Wednesday, July 4, 2012

Getting Out of the Writer's Nest

by Cat Woods

Happy Independence Day, everyone. Today I'm taking a different spin on the idea of independence.

There are four ways baby birds leave the nest.

Only one of them is a round trip ticket back inside.

Writers are similar to birds, and the adage—survival of the fittest—rules both the success of fledglings as well as the longevity of writers.

CAT'S GUIDE TO LEAVING THE NEST GRACEFULLY

  1. Don't stand too close to the edge, lest you lose your balance. I see this all the time in my windy neighborhood. Unprepared birds gawk out into the world. They haven't committed to flying, yet they don't want to stay confined in their little twig home. They hover precariously with one foot on the ledge until a puff of wind carries them over. Writers, either write or don't. Declare yourself a writer—to yourself and others—so you leave the nest by choice. Otherwise, you'll putz your way through the vast world of publishing and likely starve long before you actually realize you're on the ground. Make writing-to-publish a conscious choice, one in which you are responsible for the path you will take.
  2. Don't jump before you've strengthened your wings. Okay, I don't actually know if birds jump before they are ready, but I suspect a handful of daredevils each year try flying before they've done the appropriate exercises. In fact, there's a fledgling in my backyard who is extremely motivated or exceptionally stupid. Either way, he's out of the nest more than he's in it and always needs my help getting home. I won't beat a dead bird here, but I will say this: do not submit your first novel the second it is done. Do not. Learn to write. Learn to edit and learn to polish. These are all separate things and you can't succeed without learning all three. There are no shortcuts to publishing well.
  3. Don't get eaten. Birds of prey love to swoop down and snag unsuspecting babies from the nest. It's not a pretty sight. Nor is it pleasant to watch eager writers get stalked by scam agents, editors or publishers. Even worse, jealous fellow writers who can crush the hopes and dreams of their competition as easily as a grackle can crush a tiny robin. To protect yourself, research BEFORE taking action. We have a whole list of resources for you to pick through. Use it.
  4. Do prepare yourself. Nature has a way of letting birds know when it's time to fly. They've eaten enough grubs to gain weight, they've earned their feathers and they've strengthened their wings. Be the bird. Be deliberate about your passion and turn it into your job. Work hard and work smart. To do anything less will have you walking down the middle of the road peeping for help that will never come.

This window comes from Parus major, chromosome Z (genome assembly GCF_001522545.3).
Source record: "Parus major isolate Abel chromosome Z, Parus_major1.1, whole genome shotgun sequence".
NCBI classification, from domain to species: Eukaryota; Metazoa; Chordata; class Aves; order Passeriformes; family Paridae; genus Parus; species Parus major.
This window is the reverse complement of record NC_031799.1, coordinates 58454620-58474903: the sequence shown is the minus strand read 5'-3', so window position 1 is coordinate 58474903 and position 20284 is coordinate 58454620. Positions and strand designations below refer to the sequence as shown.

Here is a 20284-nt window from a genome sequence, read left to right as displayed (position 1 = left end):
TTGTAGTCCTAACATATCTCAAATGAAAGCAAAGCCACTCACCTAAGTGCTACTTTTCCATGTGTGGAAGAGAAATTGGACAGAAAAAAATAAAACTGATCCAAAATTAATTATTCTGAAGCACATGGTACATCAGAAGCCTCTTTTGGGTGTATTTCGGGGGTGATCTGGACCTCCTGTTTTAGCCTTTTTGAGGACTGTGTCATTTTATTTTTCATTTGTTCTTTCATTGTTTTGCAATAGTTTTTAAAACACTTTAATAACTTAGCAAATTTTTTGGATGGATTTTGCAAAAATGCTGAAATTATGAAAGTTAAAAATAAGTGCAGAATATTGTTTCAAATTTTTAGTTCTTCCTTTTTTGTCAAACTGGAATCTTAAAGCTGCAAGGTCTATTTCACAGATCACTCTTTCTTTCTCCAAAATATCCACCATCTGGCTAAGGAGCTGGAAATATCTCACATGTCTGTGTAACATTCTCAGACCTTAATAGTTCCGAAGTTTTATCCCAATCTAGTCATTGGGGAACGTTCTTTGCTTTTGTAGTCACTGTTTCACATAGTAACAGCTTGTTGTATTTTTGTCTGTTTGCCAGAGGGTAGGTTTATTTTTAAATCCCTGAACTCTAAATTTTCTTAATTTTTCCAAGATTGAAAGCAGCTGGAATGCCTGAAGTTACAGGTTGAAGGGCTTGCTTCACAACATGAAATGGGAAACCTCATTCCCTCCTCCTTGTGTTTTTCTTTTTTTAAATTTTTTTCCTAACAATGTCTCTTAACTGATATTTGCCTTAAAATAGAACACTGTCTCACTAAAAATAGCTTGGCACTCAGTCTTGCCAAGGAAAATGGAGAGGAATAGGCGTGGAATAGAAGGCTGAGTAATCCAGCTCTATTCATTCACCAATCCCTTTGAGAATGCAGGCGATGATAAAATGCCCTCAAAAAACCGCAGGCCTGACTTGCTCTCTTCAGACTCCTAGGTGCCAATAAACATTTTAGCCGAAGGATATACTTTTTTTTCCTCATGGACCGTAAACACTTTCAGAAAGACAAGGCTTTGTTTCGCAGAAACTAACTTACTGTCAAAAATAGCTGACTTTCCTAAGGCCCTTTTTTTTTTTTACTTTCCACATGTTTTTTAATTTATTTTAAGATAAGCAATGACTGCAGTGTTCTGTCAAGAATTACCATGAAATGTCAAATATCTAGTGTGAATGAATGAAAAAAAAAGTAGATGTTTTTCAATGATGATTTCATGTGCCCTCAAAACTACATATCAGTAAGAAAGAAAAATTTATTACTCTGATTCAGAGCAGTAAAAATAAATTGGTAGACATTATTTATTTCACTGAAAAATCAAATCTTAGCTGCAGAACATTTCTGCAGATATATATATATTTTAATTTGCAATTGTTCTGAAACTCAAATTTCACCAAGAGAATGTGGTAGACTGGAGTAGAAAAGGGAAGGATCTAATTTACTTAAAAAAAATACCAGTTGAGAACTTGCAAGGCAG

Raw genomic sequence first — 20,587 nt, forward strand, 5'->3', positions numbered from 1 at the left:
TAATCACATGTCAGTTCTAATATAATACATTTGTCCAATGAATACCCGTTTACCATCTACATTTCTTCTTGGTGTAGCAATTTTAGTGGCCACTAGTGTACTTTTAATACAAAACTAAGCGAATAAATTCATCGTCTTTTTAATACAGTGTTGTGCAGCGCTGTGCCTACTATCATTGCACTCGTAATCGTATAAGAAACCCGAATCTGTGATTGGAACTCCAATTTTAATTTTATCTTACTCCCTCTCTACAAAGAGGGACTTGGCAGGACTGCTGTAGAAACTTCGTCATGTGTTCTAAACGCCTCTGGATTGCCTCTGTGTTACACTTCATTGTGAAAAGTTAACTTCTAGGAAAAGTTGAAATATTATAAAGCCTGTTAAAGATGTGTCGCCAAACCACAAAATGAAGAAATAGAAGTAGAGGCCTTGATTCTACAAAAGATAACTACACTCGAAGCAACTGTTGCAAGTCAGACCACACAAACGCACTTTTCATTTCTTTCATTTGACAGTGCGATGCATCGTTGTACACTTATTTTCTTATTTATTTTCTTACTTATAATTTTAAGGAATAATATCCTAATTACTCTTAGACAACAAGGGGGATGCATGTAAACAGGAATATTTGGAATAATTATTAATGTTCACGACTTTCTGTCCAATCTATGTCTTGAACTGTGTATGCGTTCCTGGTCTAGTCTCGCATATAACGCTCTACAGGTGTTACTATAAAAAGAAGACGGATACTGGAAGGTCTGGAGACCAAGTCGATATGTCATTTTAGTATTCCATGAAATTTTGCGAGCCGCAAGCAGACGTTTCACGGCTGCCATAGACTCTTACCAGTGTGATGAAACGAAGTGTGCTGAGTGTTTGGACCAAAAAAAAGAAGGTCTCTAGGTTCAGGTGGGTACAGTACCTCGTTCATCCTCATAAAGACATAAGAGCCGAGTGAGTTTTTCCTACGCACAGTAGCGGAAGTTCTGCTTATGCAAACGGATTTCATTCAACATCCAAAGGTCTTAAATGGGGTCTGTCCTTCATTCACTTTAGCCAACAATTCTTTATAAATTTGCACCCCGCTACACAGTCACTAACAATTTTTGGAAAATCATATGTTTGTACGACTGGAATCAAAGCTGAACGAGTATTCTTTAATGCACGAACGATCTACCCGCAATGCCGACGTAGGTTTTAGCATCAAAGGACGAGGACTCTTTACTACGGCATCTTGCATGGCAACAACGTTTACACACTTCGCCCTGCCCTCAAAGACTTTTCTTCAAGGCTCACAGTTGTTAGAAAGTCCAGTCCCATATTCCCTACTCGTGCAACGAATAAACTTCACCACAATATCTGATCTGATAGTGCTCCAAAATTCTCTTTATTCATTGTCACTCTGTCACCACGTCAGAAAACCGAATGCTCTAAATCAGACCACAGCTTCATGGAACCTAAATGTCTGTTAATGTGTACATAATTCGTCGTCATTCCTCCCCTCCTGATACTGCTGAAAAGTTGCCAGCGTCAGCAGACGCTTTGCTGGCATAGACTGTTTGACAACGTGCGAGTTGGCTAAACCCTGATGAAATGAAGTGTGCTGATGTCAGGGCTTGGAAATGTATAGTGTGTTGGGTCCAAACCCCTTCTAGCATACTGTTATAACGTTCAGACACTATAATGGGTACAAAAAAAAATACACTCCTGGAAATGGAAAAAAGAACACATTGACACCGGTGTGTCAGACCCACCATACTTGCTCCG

But what if we're the Mama Bird? How do we know when to encourage our fellow writers to leave their nests? And is it even our job to do so? Can we do more harm than good when trying to boost others from the nest?

Curious minds want to know.

Cat Woods has built her writer's nest at Words from the Woods. So far she's managed to write by choice while evading hungry predators. In her free time, she moderates at AgentQuery Connect, raises her own fledglings and freelances for local businesses.

10 comments:

SC Author said...

This is a great metaphor. I made the mistake of querying my first draft MS, and I got a TON of rejections. I've now taken a break to strengthen my MS, but that lesson was invaluable.

ProfeJMarie (Janet Rundquist) said...

What I like best about your metaphor is that you don't beat us over the head with the extension advice. :D Very sound tips, and I always love a metaphor with nature... we should always take our cues from nature.

As for your question... I guess it would depend on how well I know the baby bird. ;) I'm all for getting someone to leave the nest in getting someone to read his/her work - even if it is just a friend or 2. That is the first step, the courage to expose ourselves. I might be slower about the rest.

Jemi Fraser said...

'Don't get eaten' might be my favourite piece of advice ever!

It's really hard to know when that moment is at hand. Fear and nerves can disguise it well. Sometimes a boost from another writer who understands the journey is exactly what we need!

Arlee Bird said...

Some writers are not only like birds, they are birds.
Great metaphor with sound advice.


Arlee Bird
A Faraway View

Jean Oram said...

Cat, you are awesome. And an interesting question. Can we do a disservice to our writing friends by nudging them out of the nest too soon? Going to have to think on it, but I'd say yes. However, I think many of us need a nudge from time to time to push us outside our comfort zone.

A.M.Supinger said...

I'm with Jemi Fraser up there^ "Don't get eaten" is epic advice! :P Great post, Cat!

Cat Woods said...

SC~ It is so easy to be enthusiastic about our newest pieces. They're fresh and fun and full of love. But, they are also flawed. Fixing them is an amazing experience that helps us write better in the end.

Thanks so much for sharing your story and letting us know that it does pay to wait through all the excitement.

Cat Woods said...

PJMarie~ Courage to expose ourselves...I love this. It's a hard step to take, but a necessary one if we want to succeed.

Like you, nature rocks. We can learn so much from it and apply it to every aspect of our lives.

Thanks for commenting.

Cat Woods said...

Jemi and A.M.~ funny, but true. It's my life motto!

Arlee~ birds of a feather! I hope someday your nest is lined with the proceeds of your pages!

Jean~ Definitely something to think on. It's such a fine line between helping and hurting sometimes. Glad I made you think. Now if I can always remember to do so before critiquing...

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